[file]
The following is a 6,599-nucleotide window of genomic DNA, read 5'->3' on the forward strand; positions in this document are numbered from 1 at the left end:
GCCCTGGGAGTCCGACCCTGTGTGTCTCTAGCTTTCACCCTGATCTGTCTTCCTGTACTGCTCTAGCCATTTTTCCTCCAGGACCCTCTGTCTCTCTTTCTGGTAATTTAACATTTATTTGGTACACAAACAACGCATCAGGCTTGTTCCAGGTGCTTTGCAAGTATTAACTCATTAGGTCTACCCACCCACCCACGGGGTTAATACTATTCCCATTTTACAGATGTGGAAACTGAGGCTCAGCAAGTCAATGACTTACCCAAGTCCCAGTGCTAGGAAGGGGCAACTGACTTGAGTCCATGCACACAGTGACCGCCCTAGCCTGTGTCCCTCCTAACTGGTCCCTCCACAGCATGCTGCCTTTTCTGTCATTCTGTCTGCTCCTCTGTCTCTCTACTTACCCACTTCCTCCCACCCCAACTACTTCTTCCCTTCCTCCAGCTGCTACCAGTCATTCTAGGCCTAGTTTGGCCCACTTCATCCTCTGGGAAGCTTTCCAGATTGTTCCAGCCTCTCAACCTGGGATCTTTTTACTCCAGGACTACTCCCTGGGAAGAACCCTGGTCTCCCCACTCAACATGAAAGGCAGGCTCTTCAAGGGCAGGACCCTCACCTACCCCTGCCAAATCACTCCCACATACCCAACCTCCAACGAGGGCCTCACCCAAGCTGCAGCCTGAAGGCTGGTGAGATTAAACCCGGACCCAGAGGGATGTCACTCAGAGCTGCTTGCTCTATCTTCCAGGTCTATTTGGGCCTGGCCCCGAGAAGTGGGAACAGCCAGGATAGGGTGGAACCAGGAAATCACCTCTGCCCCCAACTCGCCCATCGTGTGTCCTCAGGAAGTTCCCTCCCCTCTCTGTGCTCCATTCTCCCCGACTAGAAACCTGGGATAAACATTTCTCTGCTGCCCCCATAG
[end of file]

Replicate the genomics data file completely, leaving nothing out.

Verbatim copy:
The following is a 6,599-nucleotide window of genomic DNA, read 5'->3' on the forward strand; positions in this document are numbered from 1 at the left end:
GCCCTGGGAGTCCGACCCTGTGTGTCTCTAGCTTTCACCCTGATCTGTCTTCCTGTACTGCTCTAGCCATTTTTCCTCCAGGACCCTCTGTCTCTCTTTCTGGTAATTTAACATTTATTTGGTACACAAACAACGCATCAGGCTTGTTCCAGGTGCTTTGCAAGTATTAACTCATTAGGTCTACCCACCCACCCACGGGGTTAATACTATTCCCATTTTACAGATGTGGAAACTGAGGCTCAGCAAGTCAATGACTTACCCAAGTCCCAGTGCTAGGAAGGGGCAACTGACTTGAGTCCATGCACACAGTGACCGCCCTAGCCTGTGTCCCTCCTAACTGGTCCCTCCACAGCATGCTGCCTTTTCTGTCATTCTGTCTGCTCCTCTGTCTCTCTACTTACCCACTTCCTCCCACCCCAACTACTTCTTCCCTTCCTCCAGCTGCTACCAGTCATTCTAGGCCTAGTTTGGCCCACTTCATCCTCTGGGAAGCTTTCCAGATTGTTCCAGCCTCTCAACCTGGGATCTTTTTACTCCAGGACTACTCCCTGGGAAGAACCCTGGTCTCCCCACTCAACATGAAAGGCAGGCTCTTCAAGGGCAGGACCCTCACCTACCCCTGCCAAATCACTCCCACATACCCAACCTCCAACGAGGGCCTCACCCAAGCTGCAGCCTGAAGGCTGGTGAGATTAAACCCGGACCCAGAGGGATGTCACTCAGAGCTGCTTGCTCTATCTTCCAGGTCTATTTGGGCCTGGCCCCGAGAAGTGGGAACAGCCAGGATAGGGTGGAACCAGGAAATCACCTCTGCCCCCAACTCGCCCATCGTGTGTCCTCAGGAAGTTCCCTCCCCTCTCTGTGCTCCATTCTCCCCGACTAGAAACCTGGGATAAACATTTCTCTGCTGCCCCCATAG